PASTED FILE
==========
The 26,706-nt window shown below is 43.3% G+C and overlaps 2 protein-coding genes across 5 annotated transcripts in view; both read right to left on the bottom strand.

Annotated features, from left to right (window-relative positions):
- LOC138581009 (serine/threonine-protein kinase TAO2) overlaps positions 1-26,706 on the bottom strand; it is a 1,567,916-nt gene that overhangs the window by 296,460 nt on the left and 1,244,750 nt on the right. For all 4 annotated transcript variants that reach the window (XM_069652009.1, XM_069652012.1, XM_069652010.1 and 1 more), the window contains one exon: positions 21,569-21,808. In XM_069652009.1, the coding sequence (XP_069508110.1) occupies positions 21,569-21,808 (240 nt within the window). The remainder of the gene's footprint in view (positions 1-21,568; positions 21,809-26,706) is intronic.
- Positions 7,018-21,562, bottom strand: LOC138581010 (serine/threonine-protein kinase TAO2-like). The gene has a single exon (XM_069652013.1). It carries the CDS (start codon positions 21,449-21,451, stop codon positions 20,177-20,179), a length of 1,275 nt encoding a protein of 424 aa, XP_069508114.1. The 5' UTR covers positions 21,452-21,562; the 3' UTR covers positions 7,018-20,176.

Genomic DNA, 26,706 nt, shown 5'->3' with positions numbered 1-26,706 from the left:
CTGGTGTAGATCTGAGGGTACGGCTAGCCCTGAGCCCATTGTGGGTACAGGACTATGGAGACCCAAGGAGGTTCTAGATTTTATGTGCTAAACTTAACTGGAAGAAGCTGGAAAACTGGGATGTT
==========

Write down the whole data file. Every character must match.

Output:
The 26,706-nt window shown below is 43.3% G+C and overlaps 2 protein-coding genes across 5 annotated transcripts in view; both read right to left on the bottom strand.

Annotated features, from left to right (window-relative positions):
- LOC138581009 (serine/threonine-protein kinase TAO2) overlaps positions 1-26,706 on the bottom strand; it is a 1,567,916-nt gene that overhangs the window by 296,460 nt on the left and 1,244,750 nt on the right. For all 4 annotated transcript variants that reach the window (XM_069652009.1, XM_069652012.1, XM_069652010.1 and 1 more), the window contains one exon: positions 21,569-21,808. In XM_069652009.1, the coding sequence (XP_069508110.1) occupies positions 21,569-21,808 (240 nt within the window). The remainder of the gene's footprint in view (positions 1-21,568; positions 21,809-26,706) is intronic.
- Positions 7,018-21,562, bottom strand: LOC138581010 (serine/threonine-protein kinase TAO2-like). The gene has a single exon (XM_069652013.1). It carries the CDS (start codon positions 21,449-21,451, stop codon positions 20,177-20,179), a length of 1,275 nt encoding a protein of 424 aa, XP_069508114.1. The 5' UTR covers positions 21,452-21,562; the 3' UTR covers positions 7,018-20,176.

Genomic DNA, 26,706 nt, shown 5'->3' with positions numbered 1-26,706 from the left:
CTGGTGTAGATCTGAGGGTACGGCTAGCCCTGAGCCCATTGTGGGTACAGGACTATGGAGACCCAAGGAGGTTCTAGATTTTATGTGCTAAACTTAACTGGAAGAAGCTGGAAAACTGGGATGTT